Magnificent Manali - Hot Springs and more ...

Beautiful, breathtaking Kullu-Manali. I’ve wanted to go there for ages. One of the most popular tourist destinations in India, Manali has the allure of beauty, snow, mountains and everything else that a travel lover would pine for. So, go I did!
I loved it, I really did. I was blown away by the sheer majesty of the mountains, the magic of winding roads, and the heartfulls of fresh air. 

Manali - Magnificient, Magical, Mind blowing!

Manali - Magnificient, Magical, Mind blowing!

To be honest though, I was a bit let down by the touristy vibe that has attached itself to the place. The recommendations in the travel agent’s itinerary bored me a bit and as we spent hours in traffic hurtling from one tourist spot to another, I was frankly irritated. It was then that I realized that the thing I love most about travelling isn’t just the place or the way to get there. My true joy was in the thrill of discovery.

Discovering the undiscovered, carving out a bit of the place for myself, meeting ordinary people who are its soul, stealing a taste of local food that you could get nowhere else – that’s what excites me. That’s also the thing I love most about a road trip. You’re driving along to a place on your list and then suddenly you take a turn and you catch that first glimpse of a stunning landscape. Catches you unawares! That’s what I love and that’s what takes my breath away. 

Stay tuned to this series on Magnificent Manali. Out of the way places, unexpected treats and insider travel tips to come. First up – The enchanting hot springs of Manali.

Tourist guide alert!

If you are like me, a word of advice: do not go by the “popular” tourist destinations. The recommended “hot springs” for example, was an anticlimax for me. Hot Springs in my mind was a bubbling cauldron of hot water set in some deep enchanted glade. You tolerate unruly drivers and traffic-clogged roads, all the while dreaming about this miracle of nature and what you get is … well a crash landing back to reality. 

My vision of these hot springs was redeemed though, when our driver whisked us off to a spot he had discovered. Right there, bang in view of the main road was a wooden bridge over the furiously happy river Beas. The walk over the bridge was an experience in itself and what we discovered beyond it made our whole trip worthwhile.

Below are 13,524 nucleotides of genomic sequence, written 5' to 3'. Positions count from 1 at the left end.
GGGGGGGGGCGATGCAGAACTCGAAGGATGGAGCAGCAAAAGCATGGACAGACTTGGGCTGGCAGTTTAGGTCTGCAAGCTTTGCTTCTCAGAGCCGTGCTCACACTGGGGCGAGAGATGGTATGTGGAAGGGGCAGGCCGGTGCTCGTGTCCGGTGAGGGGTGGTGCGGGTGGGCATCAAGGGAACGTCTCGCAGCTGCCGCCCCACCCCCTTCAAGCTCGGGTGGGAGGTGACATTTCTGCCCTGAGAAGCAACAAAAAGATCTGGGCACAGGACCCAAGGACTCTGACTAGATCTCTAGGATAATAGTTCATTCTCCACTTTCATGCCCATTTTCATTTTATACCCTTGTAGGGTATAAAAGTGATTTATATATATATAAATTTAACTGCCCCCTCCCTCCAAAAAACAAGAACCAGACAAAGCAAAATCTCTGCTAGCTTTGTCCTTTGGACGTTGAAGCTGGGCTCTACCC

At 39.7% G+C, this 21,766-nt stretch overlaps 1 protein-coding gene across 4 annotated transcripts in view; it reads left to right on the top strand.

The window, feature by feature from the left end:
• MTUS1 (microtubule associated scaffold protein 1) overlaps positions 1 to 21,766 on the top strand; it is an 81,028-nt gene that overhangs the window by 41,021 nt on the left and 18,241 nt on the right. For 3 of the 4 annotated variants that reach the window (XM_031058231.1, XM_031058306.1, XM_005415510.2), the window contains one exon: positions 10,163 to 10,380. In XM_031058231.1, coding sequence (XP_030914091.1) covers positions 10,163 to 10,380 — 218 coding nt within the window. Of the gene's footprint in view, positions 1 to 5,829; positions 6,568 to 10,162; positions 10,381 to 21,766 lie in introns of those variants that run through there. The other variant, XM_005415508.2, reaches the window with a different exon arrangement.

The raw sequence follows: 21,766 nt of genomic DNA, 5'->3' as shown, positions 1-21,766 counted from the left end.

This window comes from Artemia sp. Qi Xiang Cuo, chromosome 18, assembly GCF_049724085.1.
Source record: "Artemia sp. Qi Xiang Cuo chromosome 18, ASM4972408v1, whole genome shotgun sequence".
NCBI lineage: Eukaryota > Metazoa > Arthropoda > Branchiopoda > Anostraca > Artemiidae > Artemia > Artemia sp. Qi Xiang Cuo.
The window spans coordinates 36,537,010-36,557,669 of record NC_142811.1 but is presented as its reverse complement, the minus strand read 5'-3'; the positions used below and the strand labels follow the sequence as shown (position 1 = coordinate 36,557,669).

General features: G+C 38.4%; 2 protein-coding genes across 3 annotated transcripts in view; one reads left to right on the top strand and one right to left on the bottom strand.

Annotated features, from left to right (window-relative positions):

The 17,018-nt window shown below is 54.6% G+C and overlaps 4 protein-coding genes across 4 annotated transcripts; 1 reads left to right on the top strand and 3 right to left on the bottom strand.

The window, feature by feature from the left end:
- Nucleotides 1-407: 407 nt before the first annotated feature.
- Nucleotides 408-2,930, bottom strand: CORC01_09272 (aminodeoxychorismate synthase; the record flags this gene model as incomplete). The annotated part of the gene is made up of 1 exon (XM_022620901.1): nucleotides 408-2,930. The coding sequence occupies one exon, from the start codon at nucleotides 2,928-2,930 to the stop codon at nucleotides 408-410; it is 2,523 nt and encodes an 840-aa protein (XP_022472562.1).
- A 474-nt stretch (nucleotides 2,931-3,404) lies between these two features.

The Bridge to Wonderland

The Bridge to Wonderland

A quiet little spot of water, surrounded by boulders, sat there in plain view. A few locals were there already having a morning dip. They graciously made room for us though, as we sidled up on to the rocks and cautiously dipped our feet in. 

When you’ve been in the rivers of Kullu and Manali, you can testify to the ice-cold fury of its waters. A few seconds in and your feet will be happily numb and oblivious to the rest of existence. Skin and senses attuned to that cold, the step into the hot spring was an experience I am not likely to forget any time soon. 

From icy cold waters ....

From icy cold waters ....

The most amazing thing was that just a 100 meters away, we could see the mist forming over icy waters. And here in this cove was hot steam hissing out of a happily bubbling spring.  Mind blowing!

The Science behind the Hot Springs

The water in a hot spring is heated geothermally, with the heat produced from within the Earth. We know that temperature increases as we go deeper into the bowels of the earth. When water percolates that deep into the earth’s crust to touch the heated rocks within, that is what gives rise to these pockets of geothermally heated water. This is the phenomenon that creates hot springs in non-volcanic zones like Manali. 

Hot springs have been credited with many curative properties. The combination of minerals in these waters and the heat could well be the cure for a good number of diseases, or so it is believed. Minerals in these hot springs include sulfur, calcium, sulfate, iron, zinc, magnesium etc. Talking about the waters of the Dead Sea, a German study many years ago had suggested that the effect of magnesium could be a basis for its healing properties. The curative properties of these waters are still debatable, but you can’t deny the sense of luxury and well-being that a good pamper soak in an all-natural Jacuzzi can bring!

Now back to my experience of this particular secret hot springs…

The locals bathing there were impervious to our oohs and aahs (we tried our best not to disturb them but we were awestruck!). This was a normal part of their routine. Ah what it was to live in a Paradise like that! Or would we become unseeing of all that beauty if that was all we knew? That is a philosophical question for another time. 

Now … after a good soak we noticed that there was a little café nestled between the apple orchards banking this spot. We got ourselves into this charming little café and looked up their menu. It was run by a pretty little Tibetan lady named Dolma. It featured Tibetan food and so we ordered a Thukpa. I wanted to try the Tibetan butter coffee despite her honest comment that I might not like it. We got some ginger lemon tea as well. The shop had no board so I asked her what it is called. She thought for a moment and christened it " Hot Springs Cafe!"

We also made new friends who acquainted us with the Tibetan community in Manali and immensely enjoyed our time there.

All in all it was a heartwarming, tranquil and humbling morning. 

The entire stretch of Kullu-Manali is dotted by hot springs like this. Some of the more popular springs are the Manikaran, Kheerganga and others. You can read more on these here:

What I would suggest though, is to discover your own little nooks and corners, the little pockets of wonder undiscovered and unpolluted by tourism. I would love to hear about your travel discoveries. Share them in the comments.